This really look much better and usable.

cjbprime said...

Seriously exciting stuff. Thanks for working on it, and releasing as AGPL!

asbjornu said...

I love this, but the REST API needs a bit of polish. This, for instance, is completely contradictory: "A PUT lets you update/add/delete notes in the collection".

To add, there's POST. To delete, there's DELETE. To add, there's PUT. Using PUT to delete is a security and design flaw. Have a look at RFC 5023 (Atom Publishing Protocol) for inspiration on how to deal with items and collections. To be honest, AtomPub could serve as a basis for this API quite directly without any or much need for extensions. Have you considered it?

Sandy said...

@asbjornu You need to think of the PUT to user/notes as an update of the collection resource. I'll be writing about this more in the future, but because Tomboy notes are all potentially connected and dependent on each other, updates need to be done transactionally in *one* request. If I add a new note and it causes text in several notes to become links to that new note, I need all of those updates to succeed, or none of them.

So, at this point CRUD of individual note objects is not really supported. This is the least RESTful part of the API, but it is a necessity, as I hope you understand now.

Marco Barulli said...

@Sandy

You don't need server power to enjoy encrypted notes. Let's the user browsers do the work!

I'm the co-founder of Clipperz, the online password manager that is leveraging browser-based cryptography. If the Snowy team is interested in providing more privacy to their user they can consider using our Javascript Crypto Library. It's AGPL as well.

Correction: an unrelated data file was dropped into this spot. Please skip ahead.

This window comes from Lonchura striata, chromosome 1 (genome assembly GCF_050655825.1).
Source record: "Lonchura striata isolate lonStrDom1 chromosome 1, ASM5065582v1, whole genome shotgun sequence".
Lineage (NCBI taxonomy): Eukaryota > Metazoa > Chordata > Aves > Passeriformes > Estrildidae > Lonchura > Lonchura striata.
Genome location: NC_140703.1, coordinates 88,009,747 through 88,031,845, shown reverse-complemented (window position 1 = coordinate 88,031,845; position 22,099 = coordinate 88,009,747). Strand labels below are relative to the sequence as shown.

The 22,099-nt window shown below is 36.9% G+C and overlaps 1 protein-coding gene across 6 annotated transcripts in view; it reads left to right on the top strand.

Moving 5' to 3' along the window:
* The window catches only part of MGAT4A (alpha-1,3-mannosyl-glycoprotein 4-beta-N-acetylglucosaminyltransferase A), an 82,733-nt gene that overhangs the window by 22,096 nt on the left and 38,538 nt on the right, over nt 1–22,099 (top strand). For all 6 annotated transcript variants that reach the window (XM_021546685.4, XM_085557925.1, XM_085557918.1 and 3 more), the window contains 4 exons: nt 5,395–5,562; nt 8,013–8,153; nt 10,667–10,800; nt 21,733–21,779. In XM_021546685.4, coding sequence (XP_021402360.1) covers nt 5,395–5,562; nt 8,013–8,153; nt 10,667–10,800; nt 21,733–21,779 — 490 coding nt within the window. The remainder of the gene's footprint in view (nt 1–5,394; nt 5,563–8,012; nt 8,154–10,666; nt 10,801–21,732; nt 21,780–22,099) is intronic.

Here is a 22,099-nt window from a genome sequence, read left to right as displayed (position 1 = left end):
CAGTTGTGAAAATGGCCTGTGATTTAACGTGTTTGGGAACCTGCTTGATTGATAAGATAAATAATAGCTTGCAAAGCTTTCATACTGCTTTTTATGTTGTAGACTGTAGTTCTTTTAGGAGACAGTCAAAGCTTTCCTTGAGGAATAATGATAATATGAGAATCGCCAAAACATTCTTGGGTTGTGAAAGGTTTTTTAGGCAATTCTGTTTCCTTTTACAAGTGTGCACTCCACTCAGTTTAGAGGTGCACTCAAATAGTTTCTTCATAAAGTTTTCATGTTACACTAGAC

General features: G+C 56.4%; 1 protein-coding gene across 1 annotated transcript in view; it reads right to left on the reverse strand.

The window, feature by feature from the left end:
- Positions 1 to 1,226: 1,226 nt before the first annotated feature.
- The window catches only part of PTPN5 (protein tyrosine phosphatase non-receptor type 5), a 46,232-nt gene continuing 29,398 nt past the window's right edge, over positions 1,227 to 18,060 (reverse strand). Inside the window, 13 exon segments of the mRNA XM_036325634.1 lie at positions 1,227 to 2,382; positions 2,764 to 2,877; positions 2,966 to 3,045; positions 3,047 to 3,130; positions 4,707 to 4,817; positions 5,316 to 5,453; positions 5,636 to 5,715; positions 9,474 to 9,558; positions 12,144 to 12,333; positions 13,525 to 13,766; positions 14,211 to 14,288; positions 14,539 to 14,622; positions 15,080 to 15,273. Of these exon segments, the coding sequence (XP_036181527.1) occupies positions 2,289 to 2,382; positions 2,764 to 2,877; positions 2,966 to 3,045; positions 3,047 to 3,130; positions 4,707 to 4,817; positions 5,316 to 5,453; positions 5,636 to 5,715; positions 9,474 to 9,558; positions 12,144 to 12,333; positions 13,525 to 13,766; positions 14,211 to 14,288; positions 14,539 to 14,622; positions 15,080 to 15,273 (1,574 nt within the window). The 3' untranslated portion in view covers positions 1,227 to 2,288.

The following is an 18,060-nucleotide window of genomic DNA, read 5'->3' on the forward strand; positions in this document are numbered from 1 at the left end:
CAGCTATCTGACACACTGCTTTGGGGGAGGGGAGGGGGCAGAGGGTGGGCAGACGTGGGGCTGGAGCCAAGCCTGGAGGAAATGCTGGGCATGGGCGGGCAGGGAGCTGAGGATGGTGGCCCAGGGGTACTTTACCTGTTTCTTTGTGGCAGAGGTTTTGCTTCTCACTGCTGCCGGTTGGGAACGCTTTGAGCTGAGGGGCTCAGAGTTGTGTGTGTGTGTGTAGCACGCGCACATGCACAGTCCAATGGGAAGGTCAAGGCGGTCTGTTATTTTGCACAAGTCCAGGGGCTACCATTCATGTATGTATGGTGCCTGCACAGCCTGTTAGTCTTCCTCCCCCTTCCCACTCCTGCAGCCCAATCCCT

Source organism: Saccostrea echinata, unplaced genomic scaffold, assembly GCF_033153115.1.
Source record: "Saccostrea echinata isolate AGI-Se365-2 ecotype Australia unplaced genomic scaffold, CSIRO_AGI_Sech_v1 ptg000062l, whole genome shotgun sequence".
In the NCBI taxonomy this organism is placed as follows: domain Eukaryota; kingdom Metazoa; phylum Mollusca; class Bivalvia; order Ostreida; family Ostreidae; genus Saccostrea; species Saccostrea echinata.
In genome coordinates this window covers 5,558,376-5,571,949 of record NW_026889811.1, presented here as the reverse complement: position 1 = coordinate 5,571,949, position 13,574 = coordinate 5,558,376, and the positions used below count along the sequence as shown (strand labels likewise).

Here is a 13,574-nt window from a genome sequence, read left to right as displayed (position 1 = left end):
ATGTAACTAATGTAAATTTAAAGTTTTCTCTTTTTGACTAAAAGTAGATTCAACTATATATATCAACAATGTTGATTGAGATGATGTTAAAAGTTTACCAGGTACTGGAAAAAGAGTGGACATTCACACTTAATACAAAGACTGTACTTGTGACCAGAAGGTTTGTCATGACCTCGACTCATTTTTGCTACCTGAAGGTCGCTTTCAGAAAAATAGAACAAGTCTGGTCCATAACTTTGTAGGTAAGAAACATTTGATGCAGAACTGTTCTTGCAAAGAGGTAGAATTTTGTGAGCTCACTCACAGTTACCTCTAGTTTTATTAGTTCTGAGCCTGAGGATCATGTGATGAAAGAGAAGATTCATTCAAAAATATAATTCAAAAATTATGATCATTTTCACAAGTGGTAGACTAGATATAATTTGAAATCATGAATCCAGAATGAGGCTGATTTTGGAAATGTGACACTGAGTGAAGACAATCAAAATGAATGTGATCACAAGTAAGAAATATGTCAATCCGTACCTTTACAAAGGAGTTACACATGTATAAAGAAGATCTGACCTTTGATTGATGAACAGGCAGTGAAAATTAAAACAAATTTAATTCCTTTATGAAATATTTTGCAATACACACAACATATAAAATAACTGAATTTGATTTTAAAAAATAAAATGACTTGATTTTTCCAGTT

Marco

Sandy said...

@Marco: That's a cool approach! We'll have to look into that. Thanks for the info.

asbjornu said...

@Sandy, that makes perfect sense. I agree it isn't following the REST spirit to the point, but explaining it like you do, it does make sense and it is RESTful enough, imo.

I do like the extensive use of URI's within the response, though. That's excellent design. It would be cool if a future version of the synch API could support (a subset of) AtomPub, nonetheless! :-)

Anonymous said...

Could you say something about how you plan to pay for the service? Meaning how can you offer this for free?

Sandy said...

@Anonymous: If I can't afford it, I'll ask the Foundation or Novell or other companies or users for financial assistance. I don't anticipate it being as expensive as a microblogging or video-posting site.

Fakeer said...

Any Free Tomboy Online web service, yet?

Sandy said...

@Fakeer We're hoping to launch Tomboy Online with GNOME 3.0, but I'm not going to make any promises.

Right now you can deploy your own Snowy server or use Ubuntu One.